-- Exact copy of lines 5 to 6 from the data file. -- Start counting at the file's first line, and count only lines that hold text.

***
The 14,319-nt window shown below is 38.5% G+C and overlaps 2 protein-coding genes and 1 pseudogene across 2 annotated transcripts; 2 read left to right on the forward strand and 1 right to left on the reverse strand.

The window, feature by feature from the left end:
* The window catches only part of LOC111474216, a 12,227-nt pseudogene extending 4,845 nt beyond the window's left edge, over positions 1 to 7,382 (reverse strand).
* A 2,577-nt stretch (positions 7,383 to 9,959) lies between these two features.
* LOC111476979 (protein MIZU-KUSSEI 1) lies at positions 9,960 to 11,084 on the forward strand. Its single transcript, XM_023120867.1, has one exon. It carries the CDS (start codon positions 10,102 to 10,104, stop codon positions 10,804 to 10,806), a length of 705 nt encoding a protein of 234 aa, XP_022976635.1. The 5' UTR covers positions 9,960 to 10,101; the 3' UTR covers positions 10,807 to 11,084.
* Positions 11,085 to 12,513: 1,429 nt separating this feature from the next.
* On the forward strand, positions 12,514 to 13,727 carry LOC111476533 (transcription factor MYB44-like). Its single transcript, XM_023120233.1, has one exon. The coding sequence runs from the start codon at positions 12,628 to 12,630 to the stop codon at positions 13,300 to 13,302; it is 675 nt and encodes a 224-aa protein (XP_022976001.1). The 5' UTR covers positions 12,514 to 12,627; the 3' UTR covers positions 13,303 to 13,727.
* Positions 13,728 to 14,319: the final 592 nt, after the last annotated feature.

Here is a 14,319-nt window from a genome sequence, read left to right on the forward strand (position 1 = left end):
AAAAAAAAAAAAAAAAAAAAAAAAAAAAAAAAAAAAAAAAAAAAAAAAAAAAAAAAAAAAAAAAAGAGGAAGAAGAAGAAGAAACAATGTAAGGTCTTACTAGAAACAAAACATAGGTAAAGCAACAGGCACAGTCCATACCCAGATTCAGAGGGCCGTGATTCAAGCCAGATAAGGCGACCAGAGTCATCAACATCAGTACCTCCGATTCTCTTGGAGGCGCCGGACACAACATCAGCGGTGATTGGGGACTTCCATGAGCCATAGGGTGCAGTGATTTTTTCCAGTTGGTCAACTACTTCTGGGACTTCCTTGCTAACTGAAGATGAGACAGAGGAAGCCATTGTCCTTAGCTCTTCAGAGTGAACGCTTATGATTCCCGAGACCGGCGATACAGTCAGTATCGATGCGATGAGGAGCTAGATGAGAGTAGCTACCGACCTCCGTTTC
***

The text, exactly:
* LOC111476979 (protein MIZU-KUSSEI 1) lies at positions 9,960 to 11,084 on the forward strand. Its single transcript, XM_023120867.1, has one exon. It carries the CDS (start codon positions 10,102 to 10,104, stop codon positions 10,804 to 10,806), a length of 705 nt encoding a protein of 234 aa, XP_022976635.1. The 5' UTR covers positions 9,960 to 10,101; the 3' UTR covers positions 10,807 to 11,084.
* Positions 11,085 to 12,513: 1,429 nt separating this feature from the next.